MILLBROOK - Sometimes, it's the little things that mean the most.
As well worn as that old adage may be, it nonetheless also serves as testament to what has been most meaningful for Robert Gloade during his first year as chief of the Millbrook First Nations band.
"It's the fact that when you accomplish small goals on a day-to-day basis," Gloade said, of what he views as some of his more important achievements at the end of this first year.
"That in itself to me, when you help other people, I find that more fulfilling than anything else. It's not what I get out of it personally, it's helping other people."
Gloade, 45, had served for 12 years as a band councillor prior to toppling Lawrence Paul from the top position during last February's elections in Millbrook.
Paul had led his community for 28 years before losing out by 167 votes.
But now, with 12 months of serving as chief under his own belt, all that is water under the bridge for Gloade, whose focus is locked solely on the future, not on the past.
"It's been busy since day one and no regrets," he said, despite the fact he had to undergo "a massive learning curve."
Although Gloade had previous political experience at the local, community level, he was not as well versed in the broader provincial and national arenas.
"The biggest learning curve I think I've found is trying to keep on top of everything. And it involves a lot of long days and long nights and research and reading and talking to people. It's been steady," he said. "Just trying to find the time to do everything, I think, has been the biggest obstacle."
One of his bigger accomplishments at the community level, Gloade said, has been trying to bring more people together for the good of all.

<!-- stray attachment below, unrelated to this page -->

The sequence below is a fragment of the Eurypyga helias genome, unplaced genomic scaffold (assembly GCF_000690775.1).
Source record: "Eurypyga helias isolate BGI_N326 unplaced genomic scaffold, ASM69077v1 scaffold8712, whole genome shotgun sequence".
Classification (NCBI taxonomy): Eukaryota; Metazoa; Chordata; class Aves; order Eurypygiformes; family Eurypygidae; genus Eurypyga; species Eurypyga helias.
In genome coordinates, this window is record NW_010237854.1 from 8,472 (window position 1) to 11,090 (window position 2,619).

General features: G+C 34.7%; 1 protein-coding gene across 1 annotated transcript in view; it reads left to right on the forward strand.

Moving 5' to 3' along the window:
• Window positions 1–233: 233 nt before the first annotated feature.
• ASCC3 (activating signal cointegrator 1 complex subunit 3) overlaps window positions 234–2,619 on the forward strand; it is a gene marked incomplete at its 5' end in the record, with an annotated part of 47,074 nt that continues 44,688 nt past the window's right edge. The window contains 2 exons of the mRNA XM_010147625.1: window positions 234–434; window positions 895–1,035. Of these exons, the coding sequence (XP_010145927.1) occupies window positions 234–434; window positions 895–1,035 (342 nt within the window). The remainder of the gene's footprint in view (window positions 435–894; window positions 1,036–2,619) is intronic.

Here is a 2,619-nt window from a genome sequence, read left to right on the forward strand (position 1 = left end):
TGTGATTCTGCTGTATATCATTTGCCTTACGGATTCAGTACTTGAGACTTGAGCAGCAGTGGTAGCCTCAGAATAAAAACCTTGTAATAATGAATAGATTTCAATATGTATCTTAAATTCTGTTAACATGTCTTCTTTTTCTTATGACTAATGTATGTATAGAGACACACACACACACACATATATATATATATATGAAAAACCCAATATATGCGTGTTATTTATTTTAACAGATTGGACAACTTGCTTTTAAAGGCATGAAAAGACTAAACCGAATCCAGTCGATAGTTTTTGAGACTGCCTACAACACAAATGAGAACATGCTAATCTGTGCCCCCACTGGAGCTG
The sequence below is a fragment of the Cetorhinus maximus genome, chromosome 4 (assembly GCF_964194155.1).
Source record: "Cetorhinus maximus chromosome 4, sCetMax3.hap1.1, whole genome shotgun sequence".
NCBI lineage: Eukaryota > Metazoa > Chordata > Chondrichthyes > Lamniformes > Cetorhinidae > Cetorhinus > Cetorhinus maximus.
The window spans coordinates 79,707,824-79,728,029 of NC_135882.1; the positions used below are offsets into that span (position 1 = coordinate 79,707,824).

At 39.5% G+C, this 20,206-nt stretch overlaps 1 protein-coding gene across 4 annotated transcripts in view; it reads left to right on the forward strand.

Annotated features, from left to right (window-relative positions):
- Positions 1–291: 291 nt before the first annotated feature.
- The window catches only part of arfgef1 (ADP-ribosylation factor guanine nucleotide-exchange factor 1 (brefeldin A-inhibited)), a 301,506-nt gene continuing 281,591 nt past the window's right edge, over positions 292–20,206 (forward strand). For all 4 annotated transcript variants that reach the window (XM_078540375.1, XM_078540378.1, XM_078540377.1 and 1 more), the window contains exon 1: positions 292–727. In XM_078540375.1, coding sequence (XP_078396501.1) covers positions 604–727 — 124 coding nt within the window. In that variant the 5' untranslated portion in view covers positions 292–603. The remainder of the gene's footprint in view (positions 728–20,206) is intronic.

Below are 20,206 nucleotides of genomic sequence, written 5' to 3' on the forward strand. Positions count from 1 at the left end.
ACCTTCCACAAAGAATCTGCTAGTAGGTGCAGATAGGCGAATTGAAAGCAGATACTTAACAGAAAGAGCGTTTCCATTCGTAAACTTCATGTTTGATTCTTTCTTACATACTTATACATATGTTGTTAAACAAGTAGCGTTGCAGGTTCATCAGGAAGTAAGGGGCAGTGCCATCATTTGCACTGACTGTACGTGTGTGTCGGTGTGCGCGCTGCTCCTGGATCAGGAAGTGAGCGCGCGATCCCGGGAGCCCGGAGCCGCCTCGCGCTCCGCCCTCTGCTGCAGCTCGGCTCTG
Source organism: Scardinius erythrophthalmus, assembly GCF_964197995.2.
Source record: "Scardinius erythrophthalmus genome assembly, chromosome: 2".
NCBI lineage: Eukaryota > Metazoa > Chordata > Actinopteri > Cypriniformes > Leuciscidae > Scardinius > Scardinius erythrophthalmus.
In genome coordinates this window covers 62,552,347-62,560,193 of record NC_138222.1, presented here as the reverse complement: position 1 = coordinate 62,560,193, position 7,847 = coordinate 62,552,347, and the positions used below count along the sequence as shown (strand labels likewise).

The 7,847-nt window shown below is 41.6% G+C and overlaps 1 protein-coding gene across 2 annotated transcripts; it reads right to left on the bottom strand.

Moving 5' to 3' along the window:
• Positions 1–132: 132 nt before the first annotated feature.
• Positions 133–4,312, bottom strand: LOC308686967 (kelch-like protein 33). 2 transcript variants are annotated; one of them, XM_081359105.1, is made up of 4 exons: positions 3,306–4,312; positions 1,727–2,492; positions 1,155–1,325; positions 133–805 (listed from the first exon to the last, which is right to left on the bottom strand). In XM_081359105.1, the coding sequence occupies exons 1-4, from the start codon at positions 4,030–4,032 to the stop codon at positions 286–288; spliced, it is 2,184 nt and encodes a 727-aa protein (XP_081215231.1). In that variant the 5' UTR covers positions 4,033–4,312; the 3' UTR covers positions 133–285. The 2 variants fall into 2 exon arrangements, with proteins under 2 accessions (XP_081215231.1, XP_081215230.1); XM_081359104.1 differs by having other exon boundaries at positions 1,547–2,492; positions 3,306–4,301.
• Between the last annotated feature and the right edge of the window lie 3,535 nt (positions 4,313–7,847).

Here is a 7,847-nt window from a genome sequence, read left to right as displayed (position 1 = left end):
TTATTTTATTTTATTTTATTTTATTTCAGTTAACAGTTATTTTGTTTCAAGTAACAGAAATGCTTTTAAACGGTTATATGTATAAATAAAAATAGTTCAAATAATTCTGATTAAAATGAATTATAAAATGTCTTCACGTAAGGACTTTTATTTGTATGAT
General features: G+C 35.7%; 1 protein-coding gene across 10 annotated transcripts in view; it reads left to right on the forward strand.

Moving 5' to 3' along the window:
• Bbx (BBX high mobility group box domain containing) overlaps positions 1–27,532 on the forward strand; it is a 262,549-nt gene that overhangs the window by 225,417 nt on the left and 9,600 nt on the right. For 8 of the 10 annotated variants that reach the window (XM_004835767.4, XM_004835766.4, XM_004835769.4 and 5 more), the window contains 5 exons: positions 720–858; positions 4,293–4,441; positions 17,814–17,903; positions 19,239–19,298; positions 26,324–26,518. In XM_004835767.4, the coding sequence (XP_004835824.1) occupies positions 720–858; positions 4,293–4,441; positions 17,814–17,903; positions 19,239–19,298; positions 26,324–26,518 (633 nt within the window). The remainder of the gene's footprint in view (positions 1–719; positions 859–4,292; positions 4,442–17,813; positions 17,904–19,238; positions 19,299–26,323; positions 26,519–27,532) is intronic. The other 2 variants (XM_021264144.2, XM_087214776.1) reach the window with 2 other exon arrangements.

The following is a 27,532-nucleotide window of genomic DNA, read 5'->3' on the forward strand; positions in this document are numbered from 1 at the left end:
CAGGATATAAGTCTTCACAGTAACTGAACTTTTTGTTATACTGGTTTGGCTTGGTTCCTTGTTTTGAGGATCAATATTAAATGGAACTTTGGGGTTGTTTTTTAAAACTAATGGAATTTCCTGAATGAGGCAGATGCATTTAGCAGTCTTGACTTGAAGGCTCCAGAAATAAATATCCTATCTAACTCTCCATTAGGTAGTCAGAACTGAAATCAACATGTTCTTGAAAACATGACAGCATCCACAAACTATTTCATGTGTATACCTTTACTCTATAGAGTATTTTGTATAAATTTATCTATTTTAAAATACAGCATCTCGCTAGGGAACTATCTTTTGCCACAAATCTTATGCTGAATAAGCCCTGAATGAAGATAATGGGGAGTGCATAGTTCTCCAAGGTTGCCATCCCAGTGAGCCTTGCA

"The actual changing the communication channels between the council members and the community members and being more actively involved in different things in the community," he said.
"But I think the ability to communicate openly with people from all facets has probably been the biggest accomplishment."
Gloade said he treats the chief's position as a full-time job, to the point where his own business - G&G Home Heating - has essentially been turned over for others to run.
"Yeah it has been a full time job," he said. "I basically commit seven days a week, 24-hours a day. That's the mindset I have to focus on, to be available."
Gloade said that his during workdays, when not travelling the roads on band business or attending meetings, he can be found in the office "trying to get a better handle on what's going on."
But despite the hectic pace the job sometimes demands, Gloade said he enjoys holding the top position and "absolutely" does plan to run again at the end of his first term in a year's time.
"I enjoy every bit of it and being involved in the community. It's rewarding in itself when you are able to accomplish anything," he said.
"At the end of the day, if we can create employment opportunities for the youth going forward, and try to create some meaningful employment for them, some training to get them some experience on a variety of different things, the far better off all of them will be."